Data Distribution Visualization

Configure the visualization of your data for distribution comparisons when troubleshooting drift.
Distribution comparisons are useful for both visualizing data, as well as calculating drift metrics such as PSI.
For categorical values, Arize simply calculates the percentage of data that falls under each unique value, and display the data in descending order of data volume.
For numeric features, it often makes sense to group the values into bins, in order to show a useful summary of the data. However, there is no one-size-fits-all strategy for numeric binning that will work for a wide variety of data shapes. We will cover the best option for each use case below.
Example of categorical bins

Changing binning for numeric features

We offer 4 types of binning for numeric features:
You can try out different visualizations in the feature details page. When you change your binning option, you will be able to update binning for that feature across the platform.
This will affect:
  1. 1.
    PSI calculations
  2. 2.
    Drift monitors - both visualization and PSI calculations
  3. 3.
    Performance tracing breakdown for that feature
  4. 4.
    Model overview page (PSI value)

Quick guide:

  • If you have approximately normally distributed data, use median centered bins (the default).
  • If you have a feature that encodes a boolean or an ID, use discrete bins.
  • If you have a feature that’s represented by only a small range of integers, such as number of actions in a day, try discrete bins.
  • If you want to view your feature with exactly equal width bins, use the equal width bins option.
  • If you already know your binning strategy or have business logic with hard cutoff points, use custom bins.

Binning Options for Data Visualization:

Median centered binning (default)

For numeric only
This is our default binning method - it works well for normally distributed data but is good for highly skewed data as well.
This method creates up to 10 bins, with the following constraints:
  1. 1.
    The center of the bins (the division between bins 5 and 6) is at the median.
  2. 2.
    The 8 center bins have equal width. The width of each bin is ⅓ of the standard deviation of the data. These are the purple squares below.
  3. 3.
    The edge bins have variable width and end at the min/max of the dataset in order to account for long tails. These are the red rectangles below.
  4. 4.
    Bins on the edge with zero data will be removed - possibly producing less than 10 bins.
Normal, bell-shaped curve, showing % of cases in 8 portions of the curve
This works very well for most normally distributed data, even if there is a long tail. Take the annual income feature in our model below. Income is normally distributed within a range, with a long tail on the right for high earners. In Arize, this feature is binned like this:
The majority of the data is centered around median income of 43k, while about 30% of the data falls into the left and right edge bins.

Discrete bins

For numeric or categorical features
Discrete bins allows users to see each value independently in the distribution chart. Note that for categorical features, this is the only binning option.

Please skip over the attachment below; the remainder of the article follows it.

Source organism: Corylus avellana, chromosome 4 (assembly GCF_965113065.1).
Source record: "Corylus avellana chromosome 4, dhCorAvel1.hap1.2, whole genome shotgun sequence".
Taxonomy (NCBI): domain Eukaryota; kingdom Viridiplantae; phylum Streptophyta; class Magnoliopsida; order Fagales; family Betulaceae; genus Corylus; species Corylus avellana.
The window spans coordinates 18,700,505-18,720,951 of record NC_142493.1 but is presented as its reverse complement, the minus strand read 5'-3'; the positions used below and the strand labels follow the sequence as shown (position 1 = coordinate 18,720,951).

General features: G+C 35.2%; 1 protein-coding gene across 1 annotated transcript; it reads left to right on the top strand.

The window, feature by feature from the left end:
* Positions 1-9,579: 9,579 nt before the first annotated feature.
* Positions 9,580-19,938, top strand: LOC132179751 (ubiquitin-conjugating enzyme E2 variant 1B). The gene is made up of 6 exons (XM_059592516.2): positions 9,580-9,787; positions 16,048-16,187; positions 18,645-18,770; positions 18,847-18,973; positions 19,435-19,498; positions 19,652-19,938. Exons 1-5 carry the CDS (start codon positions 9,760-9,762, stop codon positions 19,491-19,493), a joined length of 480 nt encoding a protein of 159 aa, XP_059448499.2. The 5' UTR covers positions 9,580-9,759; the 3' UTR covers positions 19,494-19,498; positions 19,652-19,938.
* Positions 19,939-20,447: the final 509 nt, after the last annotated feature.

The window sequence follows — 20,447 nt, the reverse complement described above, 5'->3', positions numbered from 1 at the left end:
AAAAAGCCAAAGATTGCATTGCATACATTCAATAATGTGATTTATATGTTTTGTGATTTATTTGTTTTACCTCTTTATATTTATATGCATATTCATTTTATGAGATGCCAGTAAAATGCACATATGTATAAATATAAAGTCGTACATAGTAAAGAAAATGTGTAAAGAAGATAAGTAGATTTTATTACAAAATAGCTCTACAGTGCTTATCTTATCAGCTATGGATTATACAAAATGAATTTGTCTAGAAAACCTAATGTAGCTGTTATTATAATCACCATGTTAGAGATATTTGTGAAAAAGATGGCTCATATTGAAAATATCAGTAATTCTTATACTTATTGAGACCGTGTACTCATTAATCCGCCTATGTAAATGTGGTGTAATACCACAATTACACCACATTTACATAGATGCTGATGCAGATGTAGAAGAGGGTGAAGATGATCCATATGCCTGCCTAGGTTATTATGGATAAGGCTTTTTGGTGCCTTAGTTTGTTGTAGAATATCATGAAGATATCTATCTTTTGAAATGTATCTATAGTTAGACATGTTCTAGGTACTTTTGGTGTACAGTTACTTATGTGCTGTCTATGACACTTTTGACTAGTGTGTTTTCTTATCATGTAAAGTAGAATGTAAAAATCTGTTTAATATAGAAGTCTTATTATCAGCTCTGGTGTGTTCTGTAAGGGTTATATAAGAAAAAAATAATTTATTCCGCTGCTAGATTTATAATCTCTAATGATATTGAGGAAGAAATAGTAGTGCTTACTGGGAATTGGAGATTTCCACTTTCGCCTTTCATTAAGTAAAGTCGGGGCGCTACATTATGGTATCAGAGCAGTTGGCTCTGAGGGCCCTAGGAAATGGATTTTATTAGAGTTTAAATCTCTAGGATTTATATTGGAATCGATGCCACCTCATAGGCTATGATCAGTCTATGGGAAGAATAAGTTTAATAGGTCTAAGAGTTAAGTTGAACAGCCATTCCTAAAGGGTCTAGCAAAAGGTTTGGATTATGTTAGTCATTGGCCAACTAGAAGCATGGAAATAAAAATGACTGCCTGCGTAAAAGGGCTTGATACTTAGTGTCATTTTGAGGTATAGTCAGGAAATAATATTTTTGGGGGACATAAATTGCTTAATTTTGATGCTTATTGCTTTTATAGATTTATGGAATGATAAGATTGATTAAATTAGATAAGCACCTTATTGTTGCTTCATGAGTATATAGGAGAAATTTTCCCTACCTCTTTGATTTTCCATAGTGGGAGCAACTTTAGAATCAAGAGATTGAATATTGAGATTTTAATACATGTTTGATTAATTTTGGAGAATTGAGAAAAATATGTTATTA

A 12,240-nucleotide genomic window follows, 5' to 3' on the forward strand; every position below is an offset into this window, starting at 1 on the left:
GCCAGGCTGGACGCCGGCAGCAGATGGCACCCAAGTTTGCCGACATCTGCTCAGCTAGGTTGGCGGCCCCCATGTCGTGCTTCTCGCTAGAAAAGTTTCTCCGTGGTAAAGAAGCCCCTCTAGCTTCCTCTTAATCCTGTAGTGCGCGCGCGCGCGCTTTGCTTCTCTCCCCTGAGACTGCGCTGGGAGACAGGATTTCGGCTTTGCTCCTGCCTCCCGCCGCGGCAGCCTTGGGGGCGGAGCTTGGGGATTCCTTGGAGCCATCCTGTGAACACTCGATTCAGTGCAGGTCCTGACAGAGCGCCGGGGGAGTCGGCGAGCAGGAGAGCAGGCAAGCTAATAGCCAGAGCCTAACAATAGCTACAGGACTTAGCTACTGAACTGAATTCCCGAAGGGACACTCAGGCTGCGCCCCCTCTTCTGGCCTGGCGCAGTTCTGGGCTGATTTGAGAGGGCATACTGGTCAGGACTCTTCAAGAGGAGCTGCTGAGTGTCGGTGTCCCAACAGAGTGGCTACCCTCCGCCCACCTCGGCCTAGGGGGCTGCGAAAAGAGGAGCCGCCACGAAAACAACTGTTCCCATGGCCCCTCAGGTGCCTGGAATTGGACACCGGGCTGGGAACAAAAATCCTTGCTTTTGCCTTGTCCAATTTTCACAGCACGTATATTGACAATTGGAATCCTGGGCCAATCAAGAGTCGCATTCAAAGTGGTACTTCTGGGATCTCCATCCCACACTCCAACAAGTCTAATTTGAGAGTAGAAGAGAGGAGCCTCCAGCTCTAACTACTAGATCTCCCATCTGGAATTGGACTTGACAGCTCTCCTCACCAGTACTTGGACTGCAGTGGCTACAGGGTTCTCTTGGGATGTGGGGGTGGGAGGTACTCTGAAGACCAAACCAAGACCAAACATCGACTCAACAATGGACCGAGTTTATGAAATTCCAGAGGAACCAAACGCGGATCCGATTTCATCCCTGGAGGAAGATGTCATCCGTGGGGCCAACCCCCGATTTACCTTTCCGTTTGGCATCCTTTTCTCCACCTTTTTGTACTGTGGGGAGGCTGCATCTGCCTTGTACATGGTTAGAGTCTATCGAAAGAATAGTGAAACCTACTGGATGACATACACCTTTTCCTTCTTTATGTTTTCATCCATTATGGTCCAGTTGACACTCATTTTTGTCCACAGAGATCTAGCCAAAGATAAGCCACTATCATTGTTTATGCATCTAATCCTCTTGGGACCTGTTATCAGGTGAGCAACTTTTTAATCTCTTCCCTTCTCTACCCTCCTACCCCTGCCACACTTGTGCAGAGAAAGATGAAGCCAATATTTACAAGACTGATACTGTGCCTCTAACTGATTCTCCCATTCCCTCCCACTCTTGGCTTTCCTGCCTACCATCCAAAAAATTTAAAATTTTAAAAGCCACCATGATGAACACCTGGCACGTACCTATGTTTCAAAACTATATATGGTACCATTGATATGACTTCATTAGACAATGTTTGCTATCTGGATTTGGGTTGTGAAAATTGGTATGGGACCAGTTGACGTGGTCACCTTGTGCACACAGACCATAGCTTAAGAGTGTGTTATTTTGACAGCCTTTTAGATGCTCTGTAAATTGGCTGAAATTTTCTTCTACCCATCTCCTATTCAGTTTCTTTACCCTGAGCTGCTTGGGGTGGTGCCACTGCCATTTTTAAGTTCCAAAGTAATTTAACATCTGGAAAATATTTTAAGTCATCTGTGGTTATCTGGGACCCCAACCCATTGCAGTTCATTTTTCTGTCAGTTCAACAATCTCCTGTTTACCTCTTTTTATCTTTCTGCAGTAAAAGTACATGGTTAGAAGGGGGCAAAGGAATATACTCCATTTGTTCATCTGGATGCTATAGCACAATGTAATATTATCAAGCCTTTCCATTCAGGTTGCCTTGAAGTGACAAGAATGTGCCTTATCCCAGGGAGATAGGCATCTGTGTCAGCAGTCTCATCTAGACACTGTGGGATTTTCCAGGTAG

For numeric features, this works particularly well for these use cases:

Booleans or IDs

Sometimes, a boolean value or an ID may be expressed as an integer. Since the numeric value of these features is not actually relevant, using median centered bins above would not produce the right results.
For example, this is what a boolean value looks like with median centered bins.
Boolean value with median centered bins
By choosing discrete bins, you can easily see the distribution of the only two values for this feature, 0 and 1:
Boolean value with discrete bins shows the only 2 values
In this example, we have an ID for a type of procedure, encoded as an integer. Median centered bins combine multiple values because they are numerically close, even though as an ID they may have no relationship.
ID with median centered bins combines numerically close values
By choosing discrete bins, users can see the frequency of each ID independently.
IDs with discrete binnong show each ID independently

Small integer values

For small integer ranges, such as a count, discrete bins offer a more detailed view of the data than median centered bins.
For example, this is a count of the orders in a day. With a small number of unique values, discrete bins offer a more granular view of the data.
Median centered bins groups values together
Discrete bins provide a more granular view

Equal width bins

For numeric features only
This option creates equal width bins. The bin width is simply (max - min) / num_bins, where num_bins is specified by the user.
This option is useful for fixed numeric ranges, for example, FICO scores.
With median centered bins, the shape of the data is somewhat hidden by wide edge bins
With equal width bins, users can more clearly see the shape of the data

Custom bins

For numeric features only
Custom bins offer ultimate control over the visualization of numeric data. This is helpful when you already know how to visualize your data, either from prior analysis, or from a business perspective where certain cutoffs already exist.
Using the same FICO score example, creditors may have certain cutoffs for FICO scores. Say, a FICO score below 500 results in an automatic application rejection. For scores above 500, every 20 points results in a better interest rate than the previous bucket.
Aligning the binning strategy with business logic ensures the drift visualization is relevant.